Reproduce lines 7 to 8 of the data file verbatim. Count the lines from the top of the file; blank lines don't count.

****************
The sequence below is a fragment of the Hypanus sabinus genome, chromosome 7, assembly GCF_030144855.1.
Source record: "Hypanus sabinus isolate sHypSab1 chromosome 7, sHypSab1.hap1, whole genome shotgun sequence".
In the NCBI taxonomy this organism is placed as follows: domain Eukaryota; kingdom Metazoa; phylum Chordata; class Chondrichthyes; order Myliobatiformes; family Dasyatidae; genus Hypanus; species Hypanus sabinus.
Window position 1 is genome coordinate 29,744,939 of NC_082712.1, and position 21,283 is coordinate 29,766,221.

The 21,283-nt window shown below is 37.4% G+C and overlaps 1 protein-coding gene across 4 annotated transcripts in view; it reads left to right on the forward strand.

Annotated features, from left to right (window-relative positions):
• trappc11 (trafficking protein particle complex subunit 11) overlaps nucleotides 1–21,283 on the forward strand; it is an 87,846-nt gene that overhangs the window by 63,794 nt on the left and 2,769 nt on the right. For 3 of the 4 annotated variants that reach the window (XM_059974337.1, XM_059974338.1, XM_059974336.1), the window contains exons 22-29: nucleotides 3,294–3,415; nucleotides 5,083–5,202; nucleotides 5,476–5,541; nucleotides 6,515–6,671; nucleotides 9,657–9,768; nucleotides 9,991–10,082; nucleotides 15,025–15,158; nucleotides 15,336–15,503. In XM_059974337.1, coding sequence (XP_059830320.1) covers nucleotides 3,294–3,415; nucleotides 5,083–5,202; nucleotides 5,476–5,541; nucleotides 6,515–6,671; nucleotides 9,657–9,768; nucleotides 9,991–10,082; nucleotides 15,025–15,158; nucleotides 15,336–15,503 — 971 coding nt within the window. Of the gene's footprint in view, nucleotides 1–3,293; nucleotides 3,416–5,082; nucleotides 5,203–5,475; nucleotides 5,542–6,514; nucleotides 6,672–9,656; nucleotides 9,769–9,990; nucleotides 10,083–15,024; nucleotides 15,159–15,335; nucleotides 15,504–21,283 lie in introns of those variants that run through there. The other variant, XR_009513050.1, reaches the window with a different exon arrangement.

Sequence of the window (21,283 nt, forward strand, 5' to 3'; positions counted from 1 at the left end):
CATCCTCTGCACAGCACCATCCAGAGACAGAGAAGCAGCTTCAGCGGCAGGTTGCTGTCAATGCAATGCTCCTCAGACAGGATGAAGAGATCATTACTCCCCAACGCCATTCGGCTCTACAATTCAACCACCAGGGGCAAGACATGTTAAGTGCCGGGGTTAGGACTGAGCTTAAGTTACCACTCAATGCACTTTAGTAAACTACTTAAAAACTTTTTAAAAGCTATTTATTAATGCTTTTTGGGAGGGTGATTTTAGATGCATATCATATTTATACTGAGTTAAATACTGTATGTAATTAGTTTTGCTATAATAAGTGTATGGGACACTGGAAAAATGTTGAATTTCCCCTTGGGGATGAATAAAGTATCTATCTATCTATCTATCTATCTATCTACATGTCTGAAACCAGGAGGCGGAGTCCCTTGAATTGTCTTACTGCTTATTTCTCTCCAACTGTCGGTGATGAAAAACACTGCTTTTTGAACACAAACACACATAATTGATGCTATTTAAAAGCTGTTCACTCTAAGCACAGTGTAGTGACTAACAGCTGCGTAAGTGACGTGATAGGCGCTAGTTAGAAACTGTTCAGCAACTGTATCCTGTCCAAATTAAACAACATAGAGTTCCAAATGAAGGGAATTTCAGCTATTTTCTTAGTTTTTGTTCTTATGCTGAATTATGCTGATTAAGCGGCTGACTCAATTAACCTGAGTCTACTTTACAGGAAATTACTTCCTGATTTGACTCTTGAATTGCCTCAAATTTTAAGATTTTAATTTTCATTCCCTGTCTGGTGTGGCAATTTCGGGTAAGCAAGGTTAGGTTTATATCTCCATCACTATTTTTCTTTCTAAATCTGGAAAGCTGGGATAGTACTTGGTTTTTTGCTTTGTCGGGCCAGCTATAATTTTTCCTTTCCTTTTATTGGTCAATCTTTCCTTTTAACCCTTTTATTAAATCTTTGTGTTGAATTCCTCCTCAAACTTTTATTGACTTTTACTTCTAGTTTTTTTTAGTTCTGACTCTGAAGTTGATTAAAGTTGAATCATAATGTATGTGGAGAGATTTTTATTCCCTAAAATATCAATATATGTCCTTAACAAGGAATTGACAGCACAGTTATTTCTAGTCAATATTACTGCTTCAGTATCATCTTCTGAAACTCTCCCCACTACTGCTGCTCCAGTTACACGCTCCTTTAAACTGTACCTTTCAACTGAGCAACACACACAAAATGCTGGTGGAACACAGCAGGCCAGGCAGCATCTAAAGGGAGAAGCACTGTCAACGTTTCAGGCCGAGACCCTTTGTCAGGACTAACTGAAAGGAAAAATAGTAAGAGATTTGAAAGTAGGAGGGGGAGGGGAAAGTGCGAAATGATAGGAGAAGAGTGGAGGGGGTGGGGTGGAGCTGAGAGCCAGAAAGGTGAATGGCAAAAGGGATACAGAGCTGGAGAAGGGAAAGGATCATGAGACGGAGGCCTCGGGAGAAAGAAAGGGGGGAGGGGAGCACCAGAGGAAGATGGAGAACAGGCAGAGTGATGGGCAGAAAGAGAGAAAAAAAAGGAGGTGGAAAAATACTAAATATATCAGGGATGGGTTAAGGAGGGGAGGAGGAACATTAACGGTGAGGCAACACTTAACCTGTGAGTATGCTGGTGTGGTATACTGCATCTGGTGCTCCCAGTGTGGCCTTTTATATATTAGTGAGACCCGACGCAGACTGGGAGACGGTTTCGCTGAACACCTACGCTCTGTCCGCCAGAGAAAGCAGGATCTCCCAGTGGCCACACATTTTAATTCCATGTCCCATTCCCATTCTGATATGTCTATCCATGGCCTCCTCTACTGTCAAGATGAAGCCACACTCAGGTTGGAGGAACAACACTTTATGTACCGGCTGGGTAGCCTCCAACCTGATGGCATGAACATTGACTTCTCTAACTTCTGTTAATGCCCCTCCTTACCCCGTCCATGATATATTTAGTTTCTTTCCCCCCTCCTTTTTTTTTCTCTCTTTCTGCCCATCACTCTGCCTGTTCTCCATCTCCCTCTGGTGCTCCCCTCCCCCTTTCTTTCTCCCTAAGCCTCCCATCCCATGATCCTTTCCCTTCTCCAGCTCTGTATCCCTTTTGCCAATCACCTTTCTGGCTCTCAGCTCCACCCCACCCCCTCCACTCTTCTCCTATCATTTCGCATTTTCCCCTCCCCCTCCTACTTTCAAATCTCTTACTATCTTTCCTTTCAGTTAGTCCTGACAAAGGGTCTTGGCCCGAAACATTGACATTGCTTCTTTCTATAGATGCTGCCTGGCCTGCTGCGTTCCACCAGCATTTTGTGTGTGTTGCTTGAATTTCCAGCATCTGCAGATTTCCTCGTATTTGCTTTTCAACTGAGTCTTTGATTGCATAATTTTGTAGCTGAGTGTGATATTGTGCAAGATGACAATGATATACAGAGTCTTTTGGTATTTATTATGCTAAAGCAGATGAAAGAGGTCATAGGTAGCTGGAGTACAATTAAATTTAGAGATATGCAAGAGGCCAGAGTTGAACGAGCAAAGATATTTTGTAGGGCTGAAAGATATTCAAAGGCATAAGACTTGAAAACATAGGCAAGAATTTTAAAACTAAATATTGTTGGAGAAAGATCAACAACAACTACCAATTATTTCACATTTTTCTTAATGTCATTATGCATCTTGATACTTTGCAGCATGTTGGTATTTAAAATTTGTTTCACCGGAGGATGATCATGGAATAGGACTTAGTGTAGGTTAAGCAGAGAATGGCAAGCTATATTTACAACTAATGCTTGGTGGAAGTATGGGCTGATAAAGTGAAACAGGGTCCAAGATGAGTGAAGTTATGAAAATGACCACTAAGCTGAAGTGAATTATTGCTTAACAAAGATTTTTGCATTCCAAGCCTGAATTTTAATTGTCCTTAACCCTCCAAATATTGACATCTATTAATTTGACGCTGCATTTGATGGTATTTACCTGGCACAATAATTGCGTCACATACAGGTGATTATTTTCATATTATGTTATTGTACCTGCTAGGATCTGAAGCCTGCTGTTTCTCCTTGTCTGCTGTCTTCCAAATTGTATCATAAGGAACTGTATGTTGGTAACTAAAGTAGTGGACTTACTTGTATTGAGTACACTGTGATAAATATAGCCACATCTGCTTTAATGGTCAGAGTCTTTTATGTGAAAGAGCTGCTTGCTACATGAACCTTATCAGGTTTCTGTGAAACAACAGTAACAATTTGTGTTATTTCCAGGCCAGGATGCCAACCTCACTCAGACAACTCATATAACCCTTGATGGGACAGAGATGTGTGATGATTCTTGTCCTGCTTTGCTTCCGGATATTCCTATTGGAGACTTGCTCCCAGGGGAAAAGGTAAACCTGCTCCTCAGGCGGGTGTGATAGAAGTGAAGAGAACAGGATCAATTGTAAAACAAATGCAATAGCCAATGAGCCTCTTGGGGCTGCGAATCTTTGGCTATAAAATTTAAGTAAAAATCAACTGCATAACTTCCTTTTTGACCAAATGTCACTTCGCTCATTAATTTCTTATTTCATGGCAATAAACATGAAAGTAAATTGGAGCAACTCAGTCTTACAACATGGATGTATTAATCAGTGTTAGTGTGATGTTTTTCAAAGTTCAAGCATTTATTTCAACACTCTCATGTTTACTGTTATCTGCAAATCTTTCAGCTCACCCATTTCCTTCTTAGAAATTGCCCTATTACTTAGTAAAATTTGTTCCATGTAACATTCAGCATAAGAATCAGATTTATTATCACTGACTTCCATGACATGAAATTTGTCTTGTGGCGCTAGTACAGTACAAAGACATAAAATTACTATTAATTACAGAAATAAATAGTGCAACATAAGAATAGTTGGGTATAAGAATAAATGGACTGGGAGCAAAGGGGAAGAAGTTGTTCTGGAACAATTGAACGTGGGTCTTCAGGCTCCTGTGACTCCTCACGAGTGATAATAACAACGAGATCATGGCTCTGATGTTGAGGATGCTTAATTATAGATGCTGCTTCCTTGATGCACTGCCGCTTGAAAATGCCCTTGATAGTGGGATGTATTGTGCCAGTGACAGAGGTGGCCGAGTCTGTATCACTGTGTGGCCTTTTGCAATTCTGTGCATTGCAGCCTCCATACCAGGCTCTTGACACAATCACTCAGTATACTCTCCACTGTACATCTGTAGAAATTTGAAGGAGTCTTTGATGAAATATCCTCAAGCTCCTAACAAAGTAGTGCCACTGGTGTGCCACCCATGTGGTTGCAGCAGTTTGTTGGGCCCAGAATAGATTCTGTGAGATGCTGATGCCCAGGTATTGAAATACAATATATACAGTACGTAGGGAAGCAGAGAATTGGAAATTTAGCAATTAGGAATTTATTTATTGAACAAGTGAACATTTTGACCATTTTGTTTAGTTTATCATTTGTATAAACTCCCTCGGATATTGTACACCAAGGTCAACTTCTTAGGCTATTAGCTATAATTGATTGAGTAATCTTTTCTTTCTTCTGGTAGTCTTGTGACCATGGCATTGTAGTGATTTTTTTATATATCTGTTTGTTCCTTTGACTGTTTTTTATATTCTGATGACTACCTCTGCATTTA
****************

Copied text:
• trappc11 (trafficking protein particle complex subunit 11) overlaps nucleotides 1–21,283 on the forward strand; it is an 87,846-nt gene that overhangs the window by 63,794 nt on the left and 2,769 nt on the right. For 3 of the 4 annotated variants that reach the window (XM_059974337.1, XM_059974338.1, XM_059974336.1), the window contains exons 22-29: nucleotides 3,294–3,415; nucleotides 5,083–5,202; nucleotides 5,476–5,541; nucleotides 6,515–6,671; nucleotides 9,657–9,768; nucleotides 9,991–10,082; nucleotides 15,025–15,158; nucleotides 15,336–15,503. In XM_059974337.1, coding sequence (XP_059830320.1) covers nucleotides 3,294–3,415; nucleotides 5,083–5,202; nucleotides 5,476–5,541; nucleotides 6,515–6,671; nucleotides 9,657–9,768; nucleotides 9,991–10,082; nucleotides 15,025–15,158; nucleotides 15,336–15,503 — 971 coding nt within the window. Of the gene's footprint in view, nucleotides 1–3,293; nucleotides 3,416–5,082; nucleotides 5,203–5,475; nucleotides 5,542–6,514; nucleotides 6,672–9,656; nucleotides 9,769–9,990; nucleotides 10,083–15,024; nucleotides 15,159–15,335; nucleotides 15,504–21,283 lie in introns of those variants that run through there. The other variant, XR_009513050.1, reaches the window with a different exon arrangement.

Sequence of the window (21,283 nt, forward strand, 5' to 3'; positions counted from 1 at the left end):